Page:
Tag Archives: Fiona Hyslop

Youth arts strategy launched

Launch of Scotland’s Youth Art’s Strategy Time To Shine


Scotland’s first national arts strategy for young people launched  

Youth arts to receive £5million over next two years

Time To Shine, Scotland’s arts strategy for young people aged 0–25, was launched at the end of last week by Fiona Hyslop, Cabinet Secretary for Culture and External Affairs and Janet Archer, Chief Executive, Creative Scotland.

The strategy – which is centred around the three key themes of creating and sustaining engagement; nurturing potential and talent; and developing infrastructure and support – sets out a vision and key recommendations to enable Scotland’s children and young people to flourish and achieve, in and through the arts and creativity.

Youth arts in Scotland will benefit from £5m new funding from Scottish Government over the next two years and that this funding will support initiatives based on key objectives of the strategy. The initiatives are:

A major new open fund for organisations to develop new routes for young people to participate in and access arts and creative activity. Applications to the fund will open early in the New Year, via the Creative Scotland website.

The development of a new national digital platform to showcase and connect young people engaged in youth arts activity

The establishment of a National Youth Advisory Group (NYAG). A group of young representatives from the Royal Conservatoire of Scotland will be tasked with making recommendations on the make-up and role of the NYAG, working in partnership with Creative Scotland who say that individual organisations will implement additional initiatives based on objectives in the strategy, with all work co-ordinated by a new, soon to be established youth arts programme management team.

The full strategy and accompanying documentation can be accessed here.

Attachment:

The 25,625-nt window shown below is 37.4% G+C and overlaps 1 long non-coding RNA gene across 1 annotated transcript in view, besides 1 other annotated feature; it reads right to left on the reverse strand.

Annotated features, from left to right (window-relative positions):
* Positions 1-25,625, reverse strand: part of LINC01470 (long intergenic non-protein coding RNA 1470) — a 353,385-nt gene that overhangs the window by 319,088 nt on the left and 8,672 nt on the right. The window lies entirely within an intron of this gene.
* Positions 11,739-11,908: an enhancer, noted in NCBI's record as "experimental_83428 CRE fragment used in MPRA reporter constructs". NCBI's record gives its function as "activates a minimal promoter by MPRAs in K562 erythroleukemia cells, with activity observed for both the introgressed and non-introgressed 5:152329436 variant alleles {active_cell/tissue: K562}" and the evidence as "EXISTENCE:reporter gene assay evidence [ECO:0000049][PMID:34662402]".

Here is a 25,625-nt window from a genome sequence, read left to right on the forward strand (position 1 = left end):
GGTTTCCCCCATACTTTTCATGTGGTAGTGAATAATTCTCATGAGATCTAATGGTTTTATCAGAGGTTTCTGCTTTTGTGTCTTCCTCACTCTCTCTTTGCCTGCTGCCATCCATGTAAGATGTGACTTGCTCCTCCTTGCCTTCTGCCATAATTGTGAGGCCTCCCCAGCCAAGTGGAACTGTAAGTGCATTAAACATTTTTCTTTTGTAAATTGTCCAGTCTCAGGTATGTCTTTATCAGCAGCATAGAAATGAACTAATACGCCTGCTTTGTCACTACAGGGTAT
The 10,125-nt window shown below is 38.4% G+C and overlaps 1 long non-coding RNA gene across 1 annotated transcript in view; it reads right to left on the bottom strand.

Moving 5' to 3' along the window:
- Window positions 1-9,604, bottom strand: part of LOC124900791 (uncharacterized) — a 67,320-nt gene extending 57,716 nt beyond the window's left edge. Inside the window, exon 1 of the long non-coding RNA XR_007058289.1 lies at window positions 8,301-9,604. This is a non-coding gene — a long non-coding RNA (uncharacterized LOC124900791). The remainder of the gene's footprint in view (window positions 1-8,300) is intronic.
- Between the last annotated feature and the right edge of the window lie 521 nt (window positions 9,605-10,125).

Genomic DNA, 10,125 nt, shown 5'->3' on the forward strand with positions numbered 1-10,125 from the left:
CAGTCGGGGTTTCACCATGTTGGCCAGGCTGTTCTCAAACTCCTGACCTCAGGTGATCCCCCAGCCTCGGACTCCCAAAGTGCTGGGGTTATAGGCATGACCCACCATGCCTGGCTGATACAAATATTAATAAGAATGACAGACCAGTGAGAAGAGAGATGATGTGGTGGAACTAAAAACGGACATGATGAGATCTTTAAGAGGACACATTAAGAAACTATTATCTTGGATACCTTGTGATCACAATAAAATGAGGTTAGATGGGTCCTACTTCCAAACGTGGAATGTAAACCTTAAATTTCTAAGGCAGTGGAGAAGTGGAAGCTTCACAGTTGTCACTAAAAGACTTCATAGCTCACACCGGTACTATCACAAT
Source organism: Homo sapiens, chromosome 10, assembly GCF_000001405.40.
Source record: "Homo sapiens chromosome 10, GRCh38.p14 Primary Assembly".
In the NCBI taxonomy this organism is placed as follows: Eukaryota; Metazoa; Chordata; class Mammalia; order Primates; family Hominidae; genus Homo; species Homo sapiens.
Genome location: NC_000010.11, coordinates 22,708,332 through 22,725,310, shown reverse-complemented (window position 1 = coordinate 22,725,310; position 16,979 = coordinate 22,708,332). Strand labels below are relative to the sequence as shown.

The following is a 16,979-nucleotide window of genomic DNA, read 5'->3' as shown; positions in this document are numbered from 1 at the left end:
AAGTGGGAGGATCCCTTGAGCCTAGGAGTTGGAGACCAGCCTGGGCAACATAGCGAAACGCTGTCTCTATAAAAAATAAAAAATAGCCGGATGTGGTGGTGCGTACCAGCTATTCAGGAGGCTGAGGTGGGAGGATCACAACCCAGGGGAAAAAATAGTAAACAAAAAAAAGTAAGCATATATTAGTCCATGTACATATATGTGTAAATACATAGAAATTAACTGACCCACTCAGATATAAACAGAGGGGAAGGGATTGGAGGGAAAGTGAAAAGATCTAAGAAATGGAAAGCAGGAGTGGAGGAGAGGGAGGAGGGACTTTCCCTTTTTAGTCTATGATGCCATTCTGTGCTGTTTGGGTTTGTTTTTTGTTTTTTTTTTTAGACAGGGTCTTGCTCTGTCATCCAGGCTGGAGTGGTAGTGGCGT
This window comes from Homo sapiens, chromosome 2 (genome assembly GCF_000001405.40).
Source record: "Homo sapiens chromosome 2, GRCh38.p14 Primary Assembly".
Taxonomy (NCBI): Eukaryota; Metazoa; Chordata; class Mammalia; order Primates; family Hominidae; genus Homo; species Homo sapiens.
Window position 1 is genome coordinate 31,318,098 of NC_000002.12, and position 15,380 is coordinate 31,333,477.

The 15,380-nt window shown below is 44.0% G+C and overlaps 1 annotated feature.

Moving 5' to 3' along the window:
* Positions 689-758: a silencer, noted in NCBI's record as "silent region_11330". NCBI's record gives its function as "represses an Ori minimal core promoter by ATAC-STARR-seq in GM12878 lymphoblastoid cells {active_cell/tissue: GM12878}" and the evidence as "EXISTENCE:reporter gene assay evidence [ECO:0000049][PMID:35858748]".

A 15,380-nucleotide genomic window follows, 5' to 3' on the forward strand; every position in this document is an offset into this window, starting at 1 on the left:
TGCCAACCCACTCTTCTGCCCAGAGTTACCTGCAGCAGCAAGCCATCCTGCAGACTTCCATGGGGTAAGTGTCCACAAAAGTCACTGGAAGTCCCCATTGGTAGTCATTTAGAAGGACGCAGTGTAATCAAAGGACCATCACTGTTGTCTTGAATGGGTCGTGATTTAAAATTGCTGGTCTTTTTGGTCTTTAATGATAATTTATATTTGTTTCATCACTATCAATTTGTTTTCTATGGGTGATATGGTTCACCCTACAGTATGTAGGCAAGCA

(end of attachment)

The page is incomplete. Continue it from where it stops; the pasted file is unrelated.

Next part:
IMG_3160s-1Fiona Hyslop, Cabinet Secretary for Culture and External Affairs, said:-“The launch of Scotland’s first ever youth arts strategy is an exciting moment. At its heart, the strategy promotes the real benefits and value culture can have on the development of our young people and our communities.
“The Scottish Government recognises the positive impact that arts and creativity can have and the strategy will, for the first time, provide strategic direction, vision and resources so that we can engage and inspire a whole new generation. Time to Shine builds on the well-established links between culture, education, youth employment and personal development.
“It is not only about providing enhanced access opportunities for all of Scotland’s young people but it goes further to support meaningful career pathways for our talent of the future; be it on stage, the screen, behind the scenes or in our world-leading creative industries.
“Perhaps most importantly of all, our aim is that this engagement with culture will nurture personal qualities that will help our young people to grow confidently as citizens and towards realising their ambitions, wherever they lie in the arts or elsewhere.”
Launch of Scotland’s Youth Art’s Strategy Time To ShineJanet Archer, Chief Executive, Creative Scotland, said:-“The launch of Time To Shine follows on the back of amazing work already taking place in youth arts in this country and the skills, dedication and energy of people of all ages involved throughout Scotland.

“Creative Scotland aims to ensure that this work continues and develops through the Time to Shine strategy. Putting young people at the heart of Scotland’s creative future will mean young people’s lives will continue to be enriched through engagement in arts and creative activity across Scotland.”

To read an extract of Janet Archer’s launch speech, click here.

16-year old Tom Strang from Grantown-on-Spey, who takes part in arts activity with Eden Court Theatre and is one of the young people advising on the make up of the National Youth Advisory Group, said: